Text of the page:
Madrid Election Talk: Car emissions, the incineration plant and up to 5,000 preventable deaths

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Author: Brian McMahon

When it comes to environmental policies between the left and right in Madrid, the difference is a chasm. On the left, turning Madrid into a green capital and world leader in sustainability is one of the fundamental tenets of the campaign. On the other side, the views range from members of ultra-right Vox who deny climate change exists to the more mainstream – and arguably more dangerous – point of view of the PP, which is that climate change is happening, it just doesn’t really matter. 

More people die from contamination in Madrid than any other European city.

A study published in January 2021 measured contamination levels in cities all across Europe. The Madrid metropolitan area ranked number one in two categories: highest concentrations of nitrogen dioxide and the highest number of preventable deaths from that same contamination (Barcelona was the next Spanish city on the list at number six). Nitrogen dioxide contamination primarily comes from car exhaust. 

Left-wing policies restricting traffic in the Madrid region – such as Madrid Central – have lowered nitrogen dioxide levels for the first time in years. The PP not only denies the benefit, but they’ve brazenly and falsely claimed that restricting traffic has made contamination levels worse.

Up to 5,000 madrileños die every year from causes related to air pollution. 

The estimates for annual deaths in Madrid attributed to contamination range from about 1,000– 5,000. It’s not easy pinpointing the exact number, but virtually every scientific organisation in Spain and Europe agrees that contamination does lead to deaths. Ayuso, however, refuses to believe it.

“It’s not like anyone has died from [air pollution],” she responded in an interview when questioned about Madrid’s contamination levels. “I don’t want to cause a public health alarm, because there isn’t one… cities are going to keep [getting greener], but people aren’t going to die, since what is broadcast often isn’t true.” 

Her stark denial fits right in with PP policies, such as removing bicycle lanes and attempting to dismantle Madrid Central. “In the last two years [since Ayuso’s election], our city has gone from being an international reference point in transportation and the fight against contamination to complete inaction,” pointed out the spokesperson of left-wing Más Madrid

Tonnes and tonnes of garbage is burned in Madrid, and those who live nearby deal with the consequences. 

A rash decision from the regional PP government in 2008 led to ill-prepared municipalities taking care of their own garbage collection, many of which had to burn their rubbish instead of separating or recycling it. Over a decade later, the dump that belongs to the city of Madrid was on track to close down it’s incinerator by 2025 in favour of sustainable disposal, until a plan approved by Ayuso and Madrid’s PP mayor in 2019 brought in all of the neighbouring cities’ trash to Madrid as well. 

The dump, which is located just outside of Vallecas, right next to Sector 6 of the Cañada Real, will now be burning more rubbish than ever while those who live nearby – many of whom are low-income and immigrants – have to deal with the noxious smells and toxic fumes (smell complaints shot up 42 percent in the eight months after the change). Because of the dramatic increase in volume of trash, which arrives unsorted and can’t be recycled, the plans to phase out the incinerator are now on hold.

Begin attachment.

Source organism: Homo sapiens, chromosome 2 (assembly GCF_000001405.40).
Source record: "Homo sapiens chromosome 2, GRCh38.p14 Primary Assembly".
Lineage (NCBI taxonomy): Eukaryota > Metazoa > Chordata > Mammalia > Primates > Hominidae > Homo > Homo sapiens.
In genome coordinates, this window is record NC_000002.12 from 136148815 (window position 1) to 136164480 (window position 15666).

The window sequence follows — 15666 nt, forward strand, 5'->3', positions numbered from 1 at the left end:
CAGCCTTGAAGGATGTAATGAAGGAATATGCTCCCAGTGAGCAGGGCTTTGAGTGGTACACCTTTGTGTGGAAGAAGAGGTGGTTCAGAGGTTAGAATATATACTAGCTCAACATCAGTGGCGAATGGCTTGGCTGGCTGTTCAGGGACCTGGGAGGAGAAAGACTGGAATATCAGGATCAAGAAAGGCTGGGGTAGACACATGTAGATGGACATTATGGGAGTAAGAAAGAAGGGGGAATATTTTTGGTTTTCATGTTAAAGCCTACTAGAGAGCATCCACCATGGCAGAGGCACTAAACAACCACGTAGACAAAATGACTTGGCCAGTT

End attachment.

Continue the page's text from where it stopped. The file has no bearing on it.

Spain has been referred to European Court for “systematically” disregarding air pollution laws.

Providing clean air is a requirement for being in the EU, and Spain has been referred to the European Court for consistently failing on that front, specifically in Madrid, Barcelona, and the industrial area of Baix Llobregat in Cataluña. Being referred to court shows not only a failure to meet the EU air standards (since becoming legally binding in 2010, Madrid has never managed to achieve this), but also indifference to the problem and not adopting policies that tackle the problem. 

Right-wing vs. left-wing response:

The PP platform on sustainability for the Madrid elections primarily revolves around the “Incentive for Decarbonisation Plan,” which prioritises the freedom of businesses and vehicle-owners by giving them incentives to voluntarily cut back on polluting without requiring it. After 26 years of continuous PP government in the Spanish capital region, Madrid has lagged behind not just the rest of Spain but the rest of Europe when it comes to the environment. 

All of the left-wing parties – PSOE, Podemos and Más Madrid – make clear that changing course from the current policies is a campaign priority. Instead of using language like “freedom” or “incentives,” as the PP are doing, they talk about turning Madrid into a world leader when it comes to sustainability. One of the most successful policies during the Ahora Madrid leadership (a left-wing platform backed by Podemos and Equo) was Madrid Central, and Podemos and Más Madrid want to bring that same strategy to the rest of the Comunidad in cities with over 50,000 residents. It’s just one part of the extensive list of Podemos and Más Madrid pledges, which point out that “in the face of the ecological crisis there is no plan B, there’s just one planet.” It sounds obvious, but looking back at the past 26 years of government in Madrid, that declaration is actually quite revolutionary. 

Read more Madrid Election Talk:

Brian McMahon is a travel writer and editor originally from San Francisco. Even though Madrid will always be his home and favorite city, you can currently find him in Menorca where he’s learning about sustainable travel and eating a lewd amount of chopitos. Visit his website here and follow him on Instagram.


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